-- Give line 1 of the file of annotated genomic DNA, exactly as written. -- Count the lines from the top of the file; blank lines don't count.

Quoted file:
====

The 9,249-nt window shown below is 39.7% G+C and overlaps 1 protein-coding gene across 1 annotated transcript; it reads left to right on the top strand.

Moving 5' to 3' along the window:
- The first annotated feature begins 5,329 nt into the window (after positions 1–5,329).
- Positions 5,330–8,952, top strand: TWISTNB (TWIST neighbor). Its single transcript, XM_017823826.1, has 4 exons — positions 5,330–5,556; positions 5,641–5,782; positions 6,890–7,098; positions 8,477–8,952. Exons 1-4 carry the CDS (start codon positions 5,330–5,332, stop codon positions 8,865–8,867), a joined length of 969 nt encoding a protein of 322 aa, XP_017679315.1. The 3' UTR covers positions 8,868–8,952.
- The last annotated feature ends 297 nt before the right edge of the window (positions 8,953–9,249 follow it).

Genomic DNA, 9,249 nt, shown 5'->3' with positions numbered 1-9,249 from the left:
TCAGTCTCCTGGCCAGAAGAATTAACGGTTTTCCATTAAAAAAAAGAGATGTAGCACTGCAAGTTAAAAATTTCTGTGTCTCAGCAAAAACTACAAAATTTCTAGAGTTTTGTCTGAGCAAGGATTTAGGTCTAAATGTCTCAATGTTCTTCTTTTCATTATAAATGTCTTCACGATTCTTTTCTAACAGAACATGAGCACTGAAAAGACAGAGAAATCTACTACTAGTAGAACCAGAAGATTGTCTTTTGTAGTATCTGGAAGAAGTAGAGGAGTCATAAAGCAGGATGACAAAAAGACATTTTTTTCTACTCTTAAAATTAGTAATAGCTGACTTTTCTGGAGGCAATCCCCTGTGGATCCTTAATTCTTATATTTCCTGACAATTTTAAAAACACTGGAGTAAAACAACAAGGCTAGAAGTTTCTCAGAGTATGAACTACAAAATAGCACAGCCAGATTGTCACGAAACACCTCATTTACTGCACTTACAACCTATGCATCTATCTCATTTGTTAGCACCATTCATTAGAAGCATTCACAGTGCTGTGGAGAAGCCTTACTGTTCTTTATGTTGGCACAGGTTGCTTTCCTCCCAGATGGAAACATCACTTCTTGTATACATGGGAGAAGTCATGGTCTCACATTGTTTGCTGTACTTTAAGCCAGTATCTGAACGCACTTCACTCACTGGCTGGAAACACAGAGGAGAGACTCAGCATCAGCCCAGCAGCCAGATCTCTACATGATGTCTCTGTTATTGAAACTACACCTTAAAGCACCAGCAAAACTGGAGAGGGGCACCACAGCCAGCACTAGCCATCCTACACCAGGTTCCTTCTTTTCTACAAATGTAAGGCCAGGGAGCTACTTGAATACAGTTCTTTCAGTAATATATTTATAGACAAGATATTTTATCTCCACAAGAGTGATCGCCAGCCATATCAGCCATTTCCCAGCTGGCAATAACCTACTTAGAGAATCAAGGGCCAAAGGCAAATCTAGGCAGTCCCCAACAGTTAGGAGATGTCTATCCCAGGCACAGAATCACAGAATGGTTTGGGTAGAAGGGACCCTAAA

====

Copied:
The 9,249-nt window shown below is 39.7% G+C and overlaps 1 protein-coding gene across 1 annotated transcript; it reads left to right on the top strand.